News & Updates

28 June 2015
Sophisticated set of mirrors will sharpen, widen HET’s view of the sky

31 March 2015
Engineers install, test cryogenic system

17 March 2014
Tracking HET’s Progress

7 October 2013
VIRUS Units Come Together

9 September 2013
Last Look at Sky Before Upgrade

10 May 2013
Mirror Coating Smooths the Way for HET Upgrade

 Dark energy is not only terribly important for astronomy, it's the central problem for physics. It's been the bone in our throat for a long time.”

Steven Weinberg
Nobel Laureate
University of Texas at Austin




H.E.T. PFIP Removal - Play video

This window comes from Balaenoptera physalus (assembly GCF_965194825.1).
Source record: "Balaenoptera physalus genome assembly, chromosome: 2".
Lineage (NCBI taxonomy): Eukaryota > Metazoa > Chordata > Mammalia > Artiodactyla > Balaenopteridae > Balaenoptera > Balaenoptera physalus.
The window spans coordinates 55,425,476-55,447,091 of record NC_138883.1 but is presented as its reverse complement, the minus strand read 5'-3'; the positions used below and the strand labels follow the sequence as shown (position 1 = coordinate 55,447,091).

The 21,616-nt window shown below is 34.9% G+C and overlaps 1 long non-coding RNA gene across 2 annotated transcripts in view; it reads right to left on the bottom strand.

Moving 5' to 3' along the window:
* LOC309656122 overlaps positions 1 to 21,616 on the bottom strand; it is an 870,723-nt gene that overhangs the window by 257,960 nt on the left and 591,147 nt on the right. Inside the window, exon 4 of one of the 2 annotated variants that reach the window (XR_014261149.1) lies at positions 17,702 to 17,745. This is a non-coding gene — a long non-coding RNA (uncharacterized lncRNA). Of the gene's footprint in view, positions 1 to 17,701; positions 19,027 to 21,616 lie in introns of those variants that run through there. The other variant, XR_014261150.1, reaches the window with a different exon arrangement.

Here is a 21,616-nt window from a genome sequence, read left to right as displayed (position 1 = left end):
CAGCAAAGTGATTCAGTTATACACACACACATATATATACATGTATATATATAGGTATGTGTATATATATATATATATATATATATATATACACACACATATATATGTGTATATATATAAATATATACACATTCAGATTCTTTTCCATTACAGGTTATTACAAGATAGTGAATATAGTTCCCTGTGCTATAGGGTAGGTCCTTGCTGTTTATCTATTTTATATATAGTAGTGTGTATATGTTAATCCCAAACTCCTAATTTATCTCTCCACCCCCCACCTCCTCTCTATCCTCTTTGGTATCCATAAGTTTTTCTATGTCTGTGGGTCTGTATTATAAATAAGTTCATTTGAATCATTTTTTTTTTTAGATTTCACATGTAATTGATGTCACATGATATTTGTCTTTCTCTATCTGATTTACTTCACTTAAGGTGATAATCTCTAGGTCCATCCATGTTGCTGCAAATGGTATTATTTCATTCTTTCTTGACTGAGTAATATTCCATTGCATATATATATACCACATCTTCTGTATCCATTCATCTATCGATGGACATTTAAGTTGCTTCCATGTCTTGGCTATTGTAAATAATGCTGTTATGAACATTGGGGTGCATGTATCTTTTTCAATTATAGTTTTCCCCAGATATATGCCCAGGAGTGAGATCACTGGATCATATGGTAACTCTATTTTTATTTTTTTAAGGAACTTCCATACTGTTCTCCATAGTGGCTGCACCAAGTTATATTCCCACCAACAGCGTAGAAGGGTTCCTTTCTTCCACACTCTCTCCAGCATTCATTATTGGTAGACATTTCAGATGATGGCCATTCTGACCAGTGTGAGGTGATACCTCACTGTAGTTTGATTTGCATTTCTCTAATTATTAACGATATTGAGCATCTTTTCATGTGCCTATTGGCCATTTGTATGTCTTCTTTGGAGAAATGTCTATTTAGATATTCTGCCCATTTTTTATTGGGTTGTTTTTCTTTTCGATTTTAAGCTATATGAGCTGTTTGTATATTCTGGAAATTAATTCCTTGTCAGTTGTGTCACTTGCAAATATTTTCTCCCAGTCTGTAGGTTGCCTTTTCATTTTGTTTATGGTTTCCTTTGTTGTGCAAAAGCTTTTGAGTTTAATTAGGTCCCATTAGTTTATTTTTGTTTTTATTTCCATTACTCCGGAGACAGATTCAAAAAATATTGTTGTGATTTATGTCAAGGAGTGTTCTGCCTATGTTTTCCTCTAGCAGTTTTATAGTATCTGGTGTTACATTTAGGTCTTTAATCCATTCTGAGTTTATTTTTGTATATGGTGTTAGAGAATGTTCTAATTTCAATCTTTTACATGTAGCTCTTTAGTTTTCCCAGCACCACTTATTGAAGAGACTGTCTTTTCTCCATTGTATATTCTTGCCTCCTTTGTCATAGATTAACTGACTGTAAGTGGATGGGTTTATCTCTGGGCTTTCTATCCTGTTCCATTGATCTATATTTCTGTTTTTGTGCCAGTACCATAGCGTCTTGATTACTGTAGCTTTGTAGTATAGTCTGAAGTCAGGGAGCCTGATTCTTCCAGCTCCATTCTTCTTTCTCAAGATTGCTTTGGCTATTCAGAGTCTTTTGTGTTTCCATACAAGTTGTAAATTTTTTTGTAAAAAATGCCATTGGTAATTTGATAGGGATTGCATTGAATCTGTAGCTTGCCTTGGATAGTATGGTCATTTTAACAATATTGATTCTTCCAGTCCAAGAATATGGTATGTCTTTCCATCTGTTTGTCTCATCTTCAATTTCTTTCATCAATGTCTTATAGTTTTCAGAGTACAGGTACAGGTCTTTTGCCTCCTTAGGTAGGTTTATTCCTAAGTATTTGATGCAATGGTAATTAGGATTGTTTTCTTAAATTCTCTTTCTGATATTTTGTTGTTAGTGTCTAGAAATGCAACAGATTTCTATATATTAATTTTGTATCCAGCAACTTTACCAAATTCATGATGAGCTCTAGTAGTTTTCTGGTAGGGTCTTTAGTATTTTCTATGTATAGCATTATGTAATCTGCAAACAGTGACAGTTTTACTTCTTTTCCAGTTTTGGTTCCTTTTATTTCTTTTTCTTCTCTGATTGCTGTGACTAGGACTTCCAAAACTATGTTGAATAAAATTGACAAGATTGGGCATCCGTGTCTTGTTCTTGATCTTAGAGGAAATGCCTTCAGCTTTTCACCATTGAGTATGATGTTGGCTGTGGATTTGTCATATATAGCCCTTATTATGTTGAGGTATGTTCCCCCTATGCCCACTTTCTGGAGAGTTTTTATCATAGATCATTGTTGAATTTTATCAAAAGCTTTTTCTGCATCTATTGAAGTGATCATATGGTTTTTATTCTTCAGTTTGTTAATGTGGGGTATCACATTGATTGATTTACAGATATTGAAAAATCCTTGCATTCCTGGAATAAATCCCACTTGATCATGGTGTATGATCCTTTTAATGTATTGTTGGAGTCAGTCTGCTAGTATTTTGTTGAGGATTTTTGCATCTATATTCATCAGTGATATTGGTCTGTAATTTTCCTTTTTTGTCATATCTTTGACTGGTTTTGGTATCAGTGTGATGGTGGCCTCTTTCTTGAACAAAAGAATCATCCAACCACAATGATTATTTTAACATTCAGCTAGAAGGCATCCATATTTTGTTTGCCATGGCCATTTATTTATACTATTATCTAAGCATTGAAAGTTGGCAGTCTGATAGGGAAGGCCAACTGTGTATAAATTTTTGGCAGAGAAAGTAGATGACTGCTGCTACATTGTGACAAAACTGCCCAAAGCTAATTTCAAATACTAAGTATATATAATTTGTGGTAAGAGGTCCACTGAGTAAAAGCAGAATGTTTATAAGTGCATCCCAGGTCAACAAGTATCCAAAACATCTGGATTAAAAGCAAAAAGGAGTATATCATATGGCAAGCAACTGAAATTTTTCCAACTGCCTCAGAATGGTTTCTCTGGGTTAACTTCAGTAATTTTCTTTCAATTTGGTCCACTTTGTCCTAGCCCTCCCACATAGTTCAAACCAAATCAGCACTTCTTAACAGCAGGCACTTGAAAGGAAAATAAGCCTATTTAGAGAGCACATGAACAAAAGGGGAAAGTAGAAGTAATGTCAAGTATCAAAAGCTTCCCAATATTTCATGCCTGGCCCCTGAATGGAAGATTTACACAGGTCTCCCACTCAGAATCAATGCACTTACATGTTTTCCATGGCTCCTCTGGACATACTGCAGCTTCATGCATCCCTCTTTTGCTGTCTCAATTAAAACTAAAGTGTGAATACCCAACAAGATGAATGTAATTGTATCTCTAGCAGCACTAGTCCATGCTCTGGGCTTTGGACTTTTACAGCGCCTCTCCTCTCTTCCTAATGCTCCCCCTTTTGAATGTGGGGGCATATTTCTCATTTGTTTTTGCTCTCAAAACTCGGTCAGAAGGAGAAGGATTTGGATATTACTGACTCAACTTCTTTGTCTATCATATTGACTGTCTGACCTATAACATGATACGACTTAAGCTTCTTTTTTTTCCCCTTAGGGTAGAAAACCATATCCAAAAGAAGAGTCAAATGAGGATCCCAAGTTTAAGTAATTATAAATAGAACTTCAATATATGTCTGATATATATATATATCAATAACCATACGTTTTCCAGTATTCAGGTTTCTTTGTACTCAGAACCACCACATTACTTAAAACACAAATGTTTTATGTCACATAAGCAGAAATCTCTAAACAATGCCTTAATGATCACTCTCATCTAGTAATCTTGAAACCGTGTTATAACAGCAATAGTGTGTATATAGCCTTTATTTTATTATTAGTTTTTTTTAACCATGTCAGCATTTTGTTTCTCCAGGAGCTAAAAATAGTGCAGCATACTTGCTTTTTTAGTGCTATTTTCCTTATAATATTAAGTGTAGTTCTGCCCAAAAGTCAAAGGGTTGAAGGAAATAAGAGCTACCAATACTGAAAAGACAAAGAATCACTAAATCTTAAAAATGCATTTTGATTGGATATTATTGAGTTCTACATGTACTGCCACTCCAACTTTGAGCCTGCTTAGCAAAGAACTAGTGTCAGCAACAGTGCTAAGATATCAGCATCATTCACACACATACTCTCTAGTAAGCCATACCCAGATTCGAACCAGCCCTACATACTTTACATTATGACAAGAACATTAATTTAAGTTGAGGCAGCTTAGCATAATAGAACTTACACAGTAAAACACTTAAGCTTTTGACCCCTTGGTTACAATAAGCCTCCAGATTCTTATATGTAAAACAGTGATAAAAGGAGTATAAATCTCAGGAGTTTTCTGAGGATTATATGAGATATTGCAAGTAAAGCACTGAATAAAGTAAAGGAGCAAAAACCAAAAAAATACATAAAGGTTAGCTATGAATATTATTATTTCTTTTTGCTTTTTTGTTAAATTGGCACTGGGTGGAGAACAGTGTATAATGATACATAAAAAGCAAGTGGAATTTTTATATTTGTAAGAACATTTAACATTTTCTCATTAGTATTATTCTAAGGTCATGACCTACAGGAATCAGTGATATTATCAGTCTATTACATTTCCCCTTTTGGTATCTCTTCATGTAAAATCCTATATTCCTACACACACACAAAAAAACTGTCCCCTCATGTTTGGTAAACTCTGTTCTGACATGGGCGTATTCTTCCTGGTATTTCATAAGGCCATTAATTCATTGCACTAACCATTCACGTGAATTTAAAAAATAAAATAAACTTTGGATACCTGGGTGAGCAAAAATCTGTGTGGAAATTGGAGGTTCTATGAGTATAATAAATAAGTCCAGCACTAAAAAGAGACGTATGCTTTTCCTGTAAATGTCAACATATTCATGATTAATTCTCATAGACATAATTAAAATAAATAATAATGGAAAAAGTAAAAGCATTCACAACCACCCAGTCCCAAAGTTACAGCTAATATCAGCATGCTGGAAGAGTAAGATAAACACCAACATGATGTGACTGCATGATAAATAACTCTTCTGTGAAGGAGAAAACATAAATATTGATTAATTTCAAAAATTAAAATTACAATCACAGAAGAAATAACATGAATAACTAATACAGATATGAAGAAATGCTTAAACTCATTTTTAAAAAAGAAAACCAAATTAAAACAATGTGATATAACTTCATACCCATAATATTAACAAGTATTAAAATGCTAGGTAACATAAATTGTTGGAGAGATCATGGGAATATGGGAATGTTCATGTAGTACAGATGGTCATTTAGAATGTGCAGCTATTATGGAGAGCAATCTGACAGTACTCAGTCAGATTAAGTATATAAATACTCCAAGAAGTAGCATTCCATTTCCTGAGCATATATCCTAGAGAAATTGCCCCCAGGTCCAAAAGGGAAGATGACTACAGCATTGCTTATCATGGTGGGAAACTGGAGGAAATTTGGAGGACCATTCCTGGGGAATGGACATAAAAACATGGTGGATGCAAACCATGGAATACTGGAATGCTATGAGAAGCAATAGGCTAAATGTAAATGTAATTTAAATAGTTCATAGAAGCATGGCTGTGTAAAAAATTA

A unit of distance equal to 3.26 light-years. The name means "PARallax-SECond," and it refers to a way to measure the distances to other stars. The most accurate way to measure the distances to close stars is to use basic geometry. Astronomers measure the position of a star in the sky at six-month intervals, when Earth is on opposite sides of the Sun. If the star is close, then it will appear to shift a bit compared to the background stars. It's the same effect you see if you hold your finger in front of your face and look at it with first one eye, then the other: the finger appears to move against the background of objects. This effect is called parallax. If a star has a parallax of one second -- in other words, it appears to shift back and forth across the sky by exactly one second of arc (1/3600 of a degree), then its distance is one parsec.

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